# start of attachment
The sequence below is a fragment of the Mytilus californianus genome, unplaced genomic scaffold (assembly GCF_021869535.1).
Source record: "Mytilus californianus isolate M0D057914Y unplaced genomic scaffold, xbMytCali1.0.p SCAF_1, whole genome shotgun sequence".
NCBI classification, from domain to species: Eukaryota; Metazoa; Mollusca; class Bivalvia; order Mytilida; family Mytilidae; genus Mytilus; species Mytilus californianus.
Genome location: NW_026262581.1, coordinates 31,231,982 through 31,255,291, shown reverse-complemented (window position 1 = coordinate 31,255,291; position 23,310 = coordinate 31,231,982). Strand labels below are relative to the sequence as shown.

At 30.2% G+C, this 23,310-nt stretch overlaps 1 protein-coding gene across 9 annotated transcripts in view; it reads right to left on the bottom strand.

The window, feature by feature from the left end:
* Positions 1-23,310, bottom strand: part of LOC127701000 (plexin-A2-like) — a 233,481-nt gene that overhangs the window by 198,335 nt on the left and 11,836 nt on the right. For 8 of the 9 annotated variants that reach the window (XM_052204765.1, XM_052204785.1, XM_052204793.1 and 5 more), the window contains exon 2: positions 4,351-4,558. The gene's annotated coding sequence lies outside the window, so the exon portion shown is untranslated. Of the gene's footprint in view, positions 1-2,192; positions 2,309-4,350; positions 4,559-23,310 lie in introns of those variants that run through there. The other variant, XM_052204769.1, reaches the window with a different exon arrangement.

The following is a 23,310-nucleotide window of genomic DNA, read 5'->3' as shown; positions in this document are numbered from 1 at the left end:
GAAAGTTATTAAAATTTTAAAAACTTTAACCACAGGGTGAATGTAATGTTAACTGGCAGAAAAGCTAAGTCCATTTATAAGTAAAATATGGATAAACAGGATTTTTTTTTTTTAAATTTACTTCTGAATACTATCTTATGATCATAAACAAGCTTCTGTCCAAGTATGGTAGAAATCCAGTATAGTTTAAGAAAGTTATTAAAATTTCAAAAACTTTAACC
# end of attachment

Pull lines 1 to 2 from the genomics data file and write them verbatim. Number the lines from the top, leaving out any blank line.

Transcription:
The sequence below is a fragment of the Mytilus californianus genome, unplaced genomic scaffold (assembly GCF_021869535.1).
Source record: "Mytilus californianus isolate M0D057914Y unplaced genomic scaffold, xbMytCali1.0.p SCAF_1, whole genome shotgun sequence".